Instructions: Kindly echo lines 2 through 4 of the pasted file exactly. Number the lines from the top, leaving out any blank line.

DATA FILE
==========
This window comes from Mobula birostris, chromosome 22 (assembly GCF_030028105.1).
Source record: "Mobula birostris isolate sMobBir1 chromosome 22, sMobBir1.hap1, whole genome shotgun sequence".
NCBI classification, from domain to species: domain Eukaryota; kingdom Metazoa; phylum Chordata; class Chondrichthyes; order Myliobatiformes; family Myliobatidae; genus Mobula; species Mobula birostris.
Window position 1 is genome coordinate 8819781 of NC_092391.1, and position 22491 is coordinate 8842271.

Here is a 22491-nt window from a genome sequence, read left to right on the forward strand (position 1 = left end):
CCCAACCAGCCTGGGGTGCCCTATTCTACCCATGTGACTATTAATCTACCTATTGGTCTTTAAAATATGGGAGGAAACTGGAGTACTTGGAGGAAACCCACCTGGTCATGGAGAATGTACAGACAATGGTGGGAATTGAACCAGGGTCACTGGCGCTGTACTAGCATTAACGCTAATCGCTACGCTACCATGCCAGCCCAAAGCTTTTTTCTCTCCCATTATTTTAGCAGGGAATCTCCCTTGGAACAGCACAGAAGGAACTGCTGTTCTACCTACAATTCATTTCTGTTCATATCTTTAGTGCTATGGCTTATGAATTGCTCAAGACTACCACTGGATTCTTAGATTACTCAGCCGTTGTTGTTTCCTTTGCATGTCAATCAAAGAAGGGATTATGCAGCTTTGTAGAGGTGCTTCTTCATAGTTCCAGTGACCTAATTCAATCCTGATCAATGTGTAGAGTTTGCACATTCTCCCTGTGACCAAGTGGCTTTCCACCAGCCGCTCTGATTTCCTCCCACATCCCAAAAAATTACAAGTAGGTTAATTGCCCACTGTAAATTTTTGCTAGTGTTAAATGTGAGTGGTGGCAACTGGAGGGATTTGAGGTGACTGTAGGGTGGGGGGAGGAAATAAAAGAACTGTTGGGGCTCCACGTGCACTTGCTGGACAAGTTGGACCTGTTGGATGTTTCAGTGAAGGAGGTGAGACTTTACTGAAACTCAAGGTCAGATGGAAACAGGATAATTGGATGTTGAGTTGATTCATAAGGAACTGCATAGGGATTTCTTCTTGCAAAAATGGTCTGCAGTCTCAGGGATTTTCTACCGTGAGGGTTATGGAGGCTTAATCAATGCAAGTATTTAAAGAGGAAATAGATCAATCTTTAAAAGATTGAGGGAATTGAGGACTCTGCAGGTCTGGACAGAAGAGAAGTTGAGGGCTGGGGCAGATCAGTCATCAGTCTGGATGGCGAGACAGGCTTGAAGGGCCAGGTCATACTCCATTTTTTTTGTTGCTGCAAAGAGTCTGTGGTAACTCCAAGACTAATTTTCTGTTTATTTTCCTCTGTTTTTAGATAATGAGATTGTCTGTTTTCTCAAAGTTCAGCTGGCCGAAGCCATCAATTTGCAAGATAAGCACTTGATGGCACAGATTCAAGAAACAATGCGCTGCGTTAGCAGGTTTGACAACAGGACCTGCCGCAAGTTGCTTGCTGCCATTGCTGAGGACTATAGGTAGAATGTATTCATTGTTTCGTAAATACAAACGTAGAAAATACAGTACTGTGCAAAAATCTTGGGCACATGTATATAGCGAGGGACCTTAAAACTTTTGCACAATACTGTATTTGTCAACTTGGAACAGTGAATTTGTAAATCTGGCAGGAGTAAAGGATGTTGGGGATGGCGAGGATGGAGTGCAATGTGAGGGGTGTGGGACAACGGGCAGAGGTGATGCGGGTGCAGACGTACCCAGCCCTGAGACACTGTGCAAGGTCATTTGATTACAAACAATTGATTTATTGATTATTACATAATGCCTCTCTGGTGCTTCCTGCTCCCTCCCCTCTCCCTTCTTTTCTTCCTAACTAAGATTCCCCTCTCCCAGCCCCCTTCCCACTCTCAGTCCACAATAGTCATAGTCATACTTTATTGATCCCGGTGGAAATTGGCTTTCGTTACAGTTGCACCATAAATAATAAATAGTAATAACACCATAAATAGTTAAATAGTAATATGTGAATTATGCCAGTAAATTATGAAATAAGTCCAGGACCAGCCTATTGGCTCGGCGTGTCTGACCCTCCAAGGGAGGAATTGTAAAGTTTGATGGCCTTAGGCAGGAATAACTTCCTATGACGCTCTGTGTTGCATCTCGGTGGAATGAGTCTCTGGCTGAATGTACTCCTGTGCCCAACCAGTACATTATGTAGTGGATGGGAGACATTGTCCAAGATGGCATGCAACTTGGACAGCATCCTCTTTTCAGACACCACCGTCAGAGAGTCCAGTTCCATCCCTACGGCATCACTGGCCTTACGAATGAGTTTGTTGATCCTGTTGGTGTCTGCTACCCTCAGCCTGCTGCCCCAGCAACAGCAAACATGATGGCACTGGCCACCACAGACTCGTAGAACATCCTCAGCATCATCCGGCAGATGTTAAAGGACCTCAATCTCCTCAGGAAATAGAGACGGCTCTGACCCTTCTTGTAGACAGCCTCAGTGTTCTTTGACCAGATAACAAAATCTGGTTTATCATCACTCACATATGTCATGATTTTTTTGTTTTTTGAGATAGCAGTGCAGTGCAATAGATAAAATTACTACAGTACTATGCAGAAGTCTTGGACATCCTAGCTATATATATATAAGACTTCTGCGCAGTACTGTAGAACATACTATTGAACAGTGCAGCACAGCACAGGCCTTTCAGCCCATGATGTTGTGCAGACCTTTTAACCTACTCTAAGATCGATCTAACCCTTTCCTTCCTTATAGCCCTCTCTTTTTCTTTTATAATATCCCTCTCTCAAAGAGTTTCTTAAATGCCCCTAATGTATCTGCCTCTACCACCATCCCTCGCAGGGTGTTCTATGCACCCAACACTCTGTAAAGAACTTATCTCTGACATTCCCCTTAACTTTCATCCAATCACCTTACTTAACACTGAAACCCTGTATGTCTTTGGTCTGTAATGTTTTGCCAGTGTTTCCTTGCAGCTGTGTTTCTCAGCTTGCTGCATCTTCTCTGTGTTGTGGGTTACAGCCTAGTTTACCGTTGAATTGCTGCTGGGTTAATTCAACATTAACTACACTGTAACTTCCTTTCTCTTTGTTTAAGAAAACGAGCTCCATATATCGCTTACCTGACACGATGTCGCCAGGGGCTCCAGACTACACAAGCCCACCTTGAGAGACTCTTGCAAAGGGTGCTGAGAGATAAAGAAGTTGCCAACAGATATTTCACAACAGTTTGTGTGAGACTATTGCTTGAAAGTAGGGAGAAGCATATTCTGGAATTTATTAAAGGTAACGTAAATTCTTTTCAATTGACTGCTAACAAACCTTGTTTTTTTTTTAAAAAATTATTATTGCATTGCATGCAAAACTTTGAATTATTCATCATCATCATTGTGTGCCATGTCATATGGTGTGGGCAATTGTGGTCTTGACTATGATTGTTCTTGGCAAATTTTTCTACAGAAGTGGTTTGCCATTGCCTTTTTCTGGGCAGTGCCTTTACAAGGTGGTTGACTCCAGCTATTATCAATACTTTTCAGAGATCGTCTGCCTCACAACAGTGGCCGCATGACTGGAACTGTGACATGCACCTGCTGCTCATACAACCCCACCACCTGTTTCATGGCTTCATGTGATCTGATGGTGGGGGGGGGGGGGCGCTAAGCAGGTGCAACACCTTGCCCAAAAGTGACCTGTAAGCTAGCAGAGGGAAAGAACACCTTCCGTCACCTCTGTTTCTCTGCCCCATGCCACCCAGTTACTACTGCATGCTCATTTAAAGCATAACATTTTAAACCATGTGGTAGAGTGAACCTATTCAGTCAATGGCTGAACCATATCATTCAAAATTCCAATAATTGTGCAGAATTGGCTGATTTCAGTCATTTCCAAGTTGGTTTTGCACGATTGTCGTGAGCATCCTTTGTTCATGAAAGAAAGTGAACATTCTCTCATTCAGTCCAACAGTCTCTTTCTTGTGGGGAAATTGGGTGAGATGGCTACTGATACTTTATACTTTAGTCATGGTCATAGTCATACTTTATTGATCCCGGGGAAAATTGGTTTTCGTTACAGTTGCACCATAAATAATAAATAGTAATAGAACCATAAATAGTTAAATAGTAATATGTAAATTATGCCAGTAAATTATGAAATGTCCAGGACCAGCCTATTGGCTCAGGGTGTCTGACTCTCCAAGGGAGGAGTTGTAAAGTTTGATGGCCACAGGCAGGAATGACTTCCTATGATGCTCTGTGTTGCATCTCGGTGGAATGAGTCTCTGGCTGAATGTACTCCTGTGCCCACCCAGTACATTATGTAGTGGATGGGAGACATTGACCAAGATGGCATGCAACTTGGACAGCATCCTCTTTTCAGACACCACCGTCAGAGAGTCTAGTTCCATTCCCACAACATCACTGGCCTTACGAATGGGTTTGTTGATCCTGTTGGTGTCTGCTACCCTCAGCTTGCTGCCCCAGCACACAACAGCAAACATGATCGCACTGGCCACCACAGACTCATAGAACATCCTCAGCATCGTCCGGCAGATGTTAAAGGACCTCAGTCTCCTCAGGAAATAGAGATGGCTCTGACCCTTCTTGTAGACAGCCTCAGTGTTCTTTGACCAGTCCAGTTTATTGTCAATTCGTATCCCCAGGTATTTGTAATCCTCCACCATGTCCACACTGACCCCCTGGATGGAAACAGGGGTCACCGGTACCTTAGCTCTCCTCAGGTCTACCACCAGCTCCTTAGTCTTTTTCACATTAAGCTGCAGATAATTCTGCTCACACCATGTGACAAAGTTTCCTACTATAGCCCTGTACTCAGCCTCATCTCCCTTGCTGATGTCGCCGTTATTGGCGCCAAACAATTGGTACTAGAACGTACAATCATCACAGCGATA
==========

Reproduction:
Source record: "Mobula birostris isolate sMobBir1 chromosome 22, sMobBir1.hap1, whole genome shotgun sequence".
NCBI classification, from domain to species: domain Eukaryota; kingdom Metazoa; phylum Chordata; class Chondrichthyes; order Myliobatiformes; family Myliobatidae; genus Mobula; species Mobula birostris.
Window position 1 is genome coordinate 8819781 of NC_092391.1, and position 22491 is coordinate 8842271.